The phrase the 'banality of evil' was coined by philosopher Hannah Arendt after witnessing the trial of high-ranking Nazi Adolf Eichmann who seemed, at least to Arendt, to be the most mundane of individuals whose evil acts were driven by the requirements of the state and orders from above.
It was Eichmann, not Arendt, who said Eichmann was only following orders. Arendt didn't think Eichmann's acts were driven by the requirements of the state and orders from above; her point was that in a sense nothing drove him to it at all. The banality of evil wasn't that it was done out of conformity; it was that it was done without a second thought. As she puts it, evil is extreme but never radical: Eichmann was not a mere lackey, he was wicked -- but wickedness turned out not to be Lucifer from Paradise Lost, not an evil genius out to destroy the good, but a plain, rather mediocre person who spent an immense amount of effort and ingenuity on whatever task was at hand, even if it was mass murder, as if he were planning a party or trying to balance the books. Evildoing was an "authentic inability to think," not from stupidity but from refusal to be more than superficial. The shocking thing about people like Eichmann for Arendt was not that they followed orders, but that they saw little major difference between manufacturing food and manufacturing Jewish corpses -- and what difference they did see was old cliché, party line, and recycled prejudice. Arendt's conclusion was that evildoers cannot -- will not -- seriously reflect on the things that are important because they cannot -- will not -- recognize that they are important, or more worthy of reflection than anything else. The wickedness of Eichmann's acts could not be traced to deep and terrible motives; Eichmann's actions had no deep motives at all, being made possible entirely by a refusal to use the sound judgment required to realize that what he was doing was wrong and not right as he facilely assumed. Eichmann did the terrible things he did not because of his hatred of Jews (which Arendt doesn't deny existed), which in another person might have amounted to nothing, but because of a deliberate refusal to use the imaginative capacities that make the suffering of others real to us. The problem with Eichmann was not that he was unaware of the consequences of his actions but that he didn't seriously question his assumption that his actions were right (indeed, put himself in a mental position where he couldn't possibly have done so). Eichmann was wicked because he had entirely abandoned thoughtfulness, the precondition for the hard work of doing good; and the banality of evil lies in evil's inability to be aware of itself as evil.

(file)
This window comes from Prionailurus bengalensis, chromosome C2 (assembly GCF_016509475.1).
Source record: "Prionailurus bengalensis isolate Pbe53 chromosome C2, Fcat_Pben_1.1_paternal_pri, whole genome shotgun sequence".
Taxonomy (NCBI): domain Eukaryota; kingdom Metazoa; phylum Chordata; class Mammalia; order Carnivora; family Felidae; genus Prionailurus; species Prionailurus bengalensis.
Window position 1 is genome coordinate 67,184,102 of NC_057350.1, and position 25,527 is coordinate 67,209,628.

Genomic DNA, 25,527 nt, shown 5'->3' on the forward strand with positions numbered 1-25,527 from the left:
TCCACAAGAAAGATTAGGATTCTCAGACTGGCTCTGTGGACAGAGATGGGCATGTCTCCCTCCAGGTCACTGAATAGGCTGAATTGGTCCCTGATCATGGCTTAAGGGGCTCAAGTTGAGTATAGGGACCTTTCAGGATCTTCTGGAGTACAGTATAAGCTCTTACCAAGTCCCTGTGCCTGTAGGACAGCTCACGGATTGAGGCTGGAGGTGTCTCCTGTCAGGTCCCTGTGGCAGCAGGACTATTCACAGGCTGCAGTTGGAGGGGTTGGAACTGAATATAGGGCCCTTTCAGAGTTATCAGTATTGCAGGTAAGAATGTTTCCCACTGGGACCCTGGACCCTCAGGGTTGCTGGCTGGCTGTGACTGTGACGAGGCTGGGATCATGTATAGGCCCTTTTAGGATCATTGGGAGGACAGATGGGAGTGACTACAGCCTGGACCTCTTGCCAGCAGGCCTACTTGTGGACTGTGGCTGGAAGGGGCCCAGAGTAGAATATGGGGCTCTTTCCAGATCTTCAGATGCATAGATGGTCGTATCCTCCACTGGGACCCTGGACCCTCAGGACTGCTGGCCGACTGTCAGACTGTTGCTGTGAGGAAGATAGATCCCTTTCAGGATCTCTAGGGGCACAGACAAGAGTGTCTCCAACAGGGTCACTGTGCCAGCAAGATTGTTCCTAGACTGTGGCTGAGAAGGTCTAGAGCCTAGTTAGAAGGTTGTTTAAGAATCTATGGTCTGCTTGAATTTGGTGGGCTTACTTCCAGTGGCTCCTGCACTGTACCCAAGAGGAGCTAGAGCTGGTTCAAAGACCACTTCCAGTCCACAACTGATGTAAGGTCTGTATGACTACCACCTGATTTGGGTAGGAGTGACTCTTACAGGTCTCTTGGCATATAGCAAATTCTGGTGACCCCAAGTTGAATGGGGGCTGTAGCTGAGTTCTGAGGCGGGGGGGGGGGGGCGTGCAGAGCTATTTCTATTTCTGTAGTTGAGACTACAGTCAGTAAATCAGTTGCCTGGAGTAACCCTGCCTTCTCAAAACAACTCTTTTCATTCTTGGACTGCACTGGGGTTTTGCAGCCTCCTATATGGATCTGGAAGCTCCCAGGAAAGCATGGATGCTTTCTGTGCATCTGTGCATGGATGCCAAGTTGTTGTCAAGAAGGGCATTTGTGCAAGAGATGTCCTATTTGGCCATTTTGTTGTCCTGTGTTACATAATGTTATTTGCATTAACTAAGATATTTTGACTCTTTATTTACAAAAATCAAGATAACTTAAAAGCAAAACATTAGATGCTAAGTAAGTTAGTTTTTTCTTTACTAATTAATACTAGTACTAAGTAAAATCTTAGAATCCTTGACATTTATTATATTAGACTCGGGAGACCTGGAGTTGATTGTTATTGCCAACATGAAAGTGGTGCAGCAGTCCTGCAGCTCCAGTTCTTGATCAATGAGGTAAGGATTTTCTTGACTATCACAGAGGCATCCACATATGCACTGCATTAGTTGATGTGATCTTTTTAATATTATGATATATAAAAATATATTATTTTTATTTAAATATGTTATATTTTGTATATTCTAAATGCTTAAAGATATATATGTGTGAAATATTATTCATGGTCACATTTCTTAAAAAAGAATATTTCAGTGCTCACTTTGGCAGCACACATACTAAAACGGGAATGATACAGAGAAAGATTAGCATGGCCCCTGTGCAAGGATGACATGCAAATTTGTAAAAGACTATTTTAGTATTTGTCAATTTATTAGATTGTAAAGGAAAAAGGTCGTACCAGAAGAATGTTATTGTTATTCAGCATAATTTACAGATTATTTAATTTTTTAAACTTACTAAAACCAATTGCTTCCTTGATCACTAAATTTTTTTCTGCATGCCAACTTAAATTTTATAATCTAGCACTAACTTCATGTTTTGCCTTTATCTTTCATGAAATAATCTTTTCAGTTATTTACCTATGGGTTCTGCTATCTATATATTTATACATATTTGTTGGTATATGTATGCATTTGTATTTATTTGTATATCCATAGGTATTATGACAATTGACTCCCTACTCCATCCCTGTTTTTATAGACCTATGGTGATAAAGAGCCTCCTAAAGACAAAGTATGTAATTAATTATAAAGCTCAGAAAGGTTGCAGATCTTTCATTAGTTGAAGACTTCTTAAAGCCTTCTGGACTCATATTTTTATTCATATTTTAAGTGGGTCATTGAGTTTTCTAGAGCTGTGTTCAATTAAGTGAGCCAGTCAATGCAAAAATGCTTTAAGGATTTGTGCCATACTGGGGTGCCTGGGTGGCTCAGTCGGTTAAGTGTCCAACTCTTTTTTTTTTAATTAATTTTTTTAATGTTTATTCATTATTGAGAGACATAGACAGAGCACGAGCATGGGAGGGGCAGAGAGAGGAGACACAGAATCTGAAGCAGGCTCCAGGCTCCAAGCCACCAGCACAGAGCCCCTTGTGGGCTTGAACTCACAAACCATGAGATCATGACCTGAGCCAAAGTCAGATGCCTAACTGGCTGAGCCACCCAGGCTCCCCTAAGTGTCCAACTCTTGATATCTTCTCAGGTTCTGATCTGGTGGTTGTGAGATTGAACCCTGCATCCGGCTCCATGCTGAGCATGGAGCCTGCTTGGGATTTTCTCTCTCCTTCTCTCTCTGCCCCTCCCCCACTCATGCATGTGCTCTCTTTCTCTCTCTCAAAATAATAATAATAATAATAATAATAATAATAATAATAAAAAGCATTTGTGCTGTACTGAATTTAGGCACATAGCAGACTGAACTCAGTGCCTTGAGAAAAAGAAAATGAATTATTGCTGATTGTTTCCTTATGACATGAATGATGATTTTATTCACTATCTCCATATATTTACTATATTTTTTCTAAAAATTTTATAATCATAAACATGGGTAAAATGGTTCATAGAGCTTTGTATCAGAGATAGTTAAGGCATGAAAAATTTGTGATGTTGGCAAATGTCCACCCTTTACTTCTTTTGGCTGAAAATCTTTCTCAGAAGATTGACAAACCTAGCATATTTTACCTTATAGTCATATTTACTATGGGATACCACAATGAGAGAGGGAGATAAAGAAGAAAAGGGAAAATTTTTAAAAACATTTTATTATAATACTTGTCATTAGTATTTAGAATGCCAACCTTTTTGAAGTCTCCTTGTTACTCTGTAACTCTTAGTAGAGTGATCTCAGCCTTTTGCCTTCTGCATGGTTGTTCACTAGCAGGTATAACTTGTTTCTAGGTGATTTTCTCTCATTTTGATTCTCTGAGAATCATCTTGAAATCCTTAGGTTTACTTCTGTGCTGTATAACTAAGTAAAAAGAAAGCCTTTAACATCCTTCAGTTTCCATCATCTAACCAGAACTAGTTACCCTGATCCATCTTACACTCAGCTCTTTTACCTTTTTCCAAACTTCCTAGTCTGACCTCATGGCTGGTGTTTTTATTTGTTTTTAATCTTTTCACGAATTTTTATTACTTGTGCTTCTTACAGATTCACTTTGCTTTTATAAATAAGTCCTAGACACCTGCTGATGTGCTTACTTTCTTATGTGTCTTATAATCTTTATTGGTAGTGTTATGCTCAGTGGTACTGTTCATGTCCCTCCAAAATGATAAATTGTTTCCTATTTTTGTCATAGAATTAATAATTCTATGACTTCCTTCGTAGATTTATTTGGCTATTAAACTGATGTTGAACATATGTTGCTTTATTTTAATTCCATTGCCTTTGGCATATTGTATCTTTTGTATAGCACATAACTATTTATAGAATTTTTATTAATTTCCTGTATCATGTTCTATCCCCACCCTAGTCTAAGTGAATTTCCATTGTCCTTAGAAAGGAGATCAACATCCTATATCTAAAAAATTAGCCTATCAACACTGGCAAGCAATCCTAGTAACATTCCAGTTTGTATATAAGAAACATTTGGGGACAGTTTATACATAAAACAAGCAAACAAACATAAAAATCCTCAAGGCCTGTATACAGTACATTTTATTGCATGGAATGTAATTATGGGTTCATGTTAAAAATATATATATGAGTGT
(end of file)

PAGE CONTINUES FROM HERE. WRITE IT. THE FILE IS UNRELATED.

Also, it's important to note (with regard to something else said in the article discussed by the "Mind Hacks" post) that Arendt's judgment wasn't based only on what she personally saw at the trial; she researched Eichmann's testimony, and the investigation into his wrongdoing, quite thoroughly. She used what she saw at the trial not as the sole foundation of her argument but more as a way of summing up her point.